I’ve created a (long overdue) post over at DH New England that springs from some of the conversations we were having about getting together to do DH stuff in the Boston area. I’d love it if you went there and left a comment! Maybe we can get a group going?
In my Dork Short I presented my observation that there’s been a great push to get digital materials up and online, and not necessarily a lot of thought as to what happens to those collections/portals afterwards. This has resulted in what I call “digital graveyards,” a term I’ve since loosely defined as:
“A site or portal, designed as an information resource, usually but not necessarily providing access to digitized archival materials, on which no future development is planned.”
I say “loosely defined” because this definition may include sites that would not be considered “graveyards” (or may not even be broad enough!). As I think about the issue, especially its definition, I come up with more questions surrounding it. For instance, can a website ever be considered final in the same way a published book is? My inclination is no, if I come across a site that looks like it’s outdated, I automatically have the tendency to discount the information it provides. I don’t necessarily feel the same way about a book, but I do react to the information a book provides based on it’s publication date; I attempt to place the book in a contextual history, so to speak. If I’m writing a literature review, I may mention the book in a narrative time frame that explains its reflections on the topic on which my thesis relates to, but I would then continue on to list more recent analysis of my topic, concluding with discussion of the most recently published items. Perhaps the way I respond to an outdated site is based on not understanding the context in which it was created.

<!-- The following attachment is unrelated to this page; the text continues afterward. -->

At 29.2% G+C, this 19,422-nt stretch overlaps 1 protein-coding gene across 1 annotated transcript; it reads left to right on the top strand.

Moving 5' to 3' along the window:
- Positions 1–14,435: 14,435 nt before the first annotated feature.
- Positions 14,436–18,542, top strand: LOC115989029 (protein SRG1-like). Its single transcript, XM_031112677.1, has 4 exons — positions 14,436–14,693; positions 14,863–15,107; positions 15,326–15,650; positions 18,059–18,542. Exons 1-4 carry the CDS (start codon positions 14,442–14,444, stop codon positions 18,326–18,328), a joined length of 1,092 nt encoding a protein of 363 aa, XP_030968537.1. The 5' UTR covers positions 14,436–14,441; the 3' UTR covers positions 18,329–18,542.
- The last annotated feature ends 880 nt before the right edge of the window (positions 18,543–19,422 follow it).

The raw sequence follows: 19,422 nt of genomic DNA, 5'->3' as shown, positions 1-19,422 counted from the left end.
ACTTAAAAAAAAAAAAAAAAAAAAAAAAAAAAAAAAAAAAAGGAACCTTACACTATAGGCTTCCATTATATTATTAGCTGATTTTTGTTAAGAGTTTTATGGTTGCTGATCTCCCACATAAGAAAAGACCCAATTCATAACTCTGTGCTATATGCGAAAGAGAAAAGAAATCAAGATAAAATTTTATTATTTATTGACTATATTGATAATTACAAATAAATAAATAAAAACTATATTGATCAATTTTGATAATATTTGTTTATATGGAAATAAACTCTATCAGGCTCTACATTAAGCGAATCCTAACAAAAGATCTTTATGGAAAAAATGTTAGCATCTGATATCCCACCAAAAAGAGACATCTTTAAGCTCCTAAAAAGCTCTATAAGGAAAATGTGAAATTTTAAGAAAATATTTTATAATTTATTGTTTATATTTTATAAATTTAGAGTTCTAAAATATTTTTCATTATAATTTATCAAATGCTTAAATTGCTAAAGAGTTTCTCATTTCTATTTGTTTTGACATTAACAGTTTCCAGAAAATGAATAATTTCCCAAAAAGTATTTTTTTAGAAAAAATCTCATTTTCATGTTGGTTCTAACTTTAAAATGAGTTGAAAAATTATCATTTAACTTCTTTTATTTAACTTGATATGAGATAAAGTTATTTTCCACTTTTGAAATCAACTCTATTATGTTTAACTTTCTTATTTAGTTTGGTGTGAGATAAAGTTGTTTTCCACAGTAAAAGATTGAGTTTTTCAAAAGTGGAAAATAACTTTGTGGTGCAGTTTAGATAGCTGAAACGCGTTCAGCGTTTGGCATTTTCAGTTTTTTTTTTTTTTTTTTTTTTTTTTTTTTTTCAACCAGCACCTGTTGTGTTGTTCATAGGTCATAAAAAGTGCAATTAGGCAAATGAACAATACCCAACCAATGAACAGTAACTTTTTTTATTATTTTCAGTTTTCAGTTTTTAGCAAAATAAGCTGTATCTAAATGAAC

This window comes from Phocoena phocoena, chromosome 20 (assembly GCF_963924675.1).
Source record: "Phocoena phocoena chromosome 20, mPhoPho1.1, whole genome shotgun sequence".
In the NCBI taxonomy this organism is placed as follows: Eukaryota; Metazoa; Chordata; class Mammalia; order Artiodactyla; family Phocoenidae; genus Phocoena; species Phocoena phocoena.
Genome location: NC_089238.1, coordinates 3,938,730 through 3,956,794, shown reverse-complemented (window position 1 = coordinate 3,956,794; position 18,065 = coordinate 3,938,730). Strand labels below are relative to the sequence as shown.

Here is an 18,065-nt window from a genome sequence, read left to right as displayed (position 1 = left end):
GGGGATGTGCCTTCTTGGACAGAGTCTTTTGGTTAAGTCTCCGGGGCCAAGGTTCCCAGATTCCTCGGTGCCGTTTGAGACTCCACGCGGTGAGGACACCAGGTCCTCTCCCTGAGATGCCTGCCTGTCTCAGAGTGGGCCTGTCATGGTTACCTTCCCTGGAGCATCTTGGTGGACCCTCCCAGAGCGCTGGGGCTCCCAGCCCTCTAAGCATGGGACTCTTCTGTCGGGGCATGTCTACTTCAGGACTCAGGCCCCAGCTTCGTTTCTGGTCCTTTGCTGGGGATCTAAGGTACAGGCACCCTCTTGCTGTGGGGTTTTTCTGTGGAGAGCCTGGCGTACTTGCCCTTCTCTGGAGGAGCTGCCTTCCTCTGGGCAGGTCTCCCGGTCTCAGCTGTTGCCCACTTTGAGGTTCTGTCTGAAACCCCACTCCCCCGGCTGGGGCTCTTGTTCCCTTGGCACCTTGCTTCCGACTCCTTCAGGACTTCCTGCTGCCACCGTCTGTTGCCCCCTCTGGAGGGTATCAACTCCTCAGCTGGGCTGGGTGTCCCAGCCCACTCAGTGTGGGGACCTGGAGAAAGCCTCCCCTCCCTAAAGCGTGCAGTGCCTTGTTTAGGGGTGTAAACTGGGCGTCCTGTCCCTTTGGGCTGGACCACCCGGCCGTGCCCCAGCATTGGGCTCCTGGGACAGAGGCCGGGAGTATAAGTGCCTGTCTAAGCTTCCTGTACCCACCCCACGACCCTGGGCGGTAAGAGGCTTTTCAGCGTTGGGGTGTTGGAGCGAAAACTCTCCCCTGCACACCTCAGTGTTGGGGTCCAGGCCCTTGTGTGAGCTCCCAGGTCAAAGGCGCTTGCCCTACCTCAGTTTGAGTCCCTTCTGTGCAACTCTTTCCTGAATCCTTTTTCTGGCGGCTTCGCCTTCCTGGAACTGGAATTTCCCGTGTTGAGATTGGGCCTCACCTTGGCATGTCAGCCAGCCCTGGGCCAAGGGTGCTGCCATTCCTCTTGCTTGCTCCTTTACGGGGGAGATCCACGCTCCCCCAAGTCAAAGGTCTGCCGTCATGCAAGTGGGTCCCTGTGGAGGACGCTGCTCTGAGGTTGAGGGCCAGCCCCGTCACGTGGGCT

Which brings up an additional question: can such resources be compared to books? As an information professional, I try to describe materials in the most objective manner possible, observing faith to the original and leaving analysis to the researchers using the materials. But description doesn’t happen in a vacuum; much like a publication, it happens in a time and a place. Archivists continually struggle to maintain objectivism while providing contextual information they feel is necessary for a researcher to understand a collection. Any description of archival materials, no matter how standardized and data-ized it may be reflects the current thought of the time and place it was created, much the same way a published book is expected to.
Books are often revised. Finding aids, the main descriptive tool used by archivists, often need to be revised. Why would we not expect the environment of digital collections or websites to need to change as well?
This leads me back to my question of what really could be defined as a digital graveyard. Is it akin to a finding aid that never gets revised? Are the circumstances of the publication of the digital site obvious enough to researchers that they can evaluate it within the context it was created? And of course there’s always the bigger question of who is responsible for making sure such a site stays published online, let alone updated.
As I process these questions, I’m interested in what you would define as a “digital graveyard.” Is it a project that existed, but today is not online? Am I being too broad or too narrow in my definition, which is based on my own observations as a librarian/archivist and not a digital humanities person? And most importantly, do you have examples of projects you would consider digital graveyards?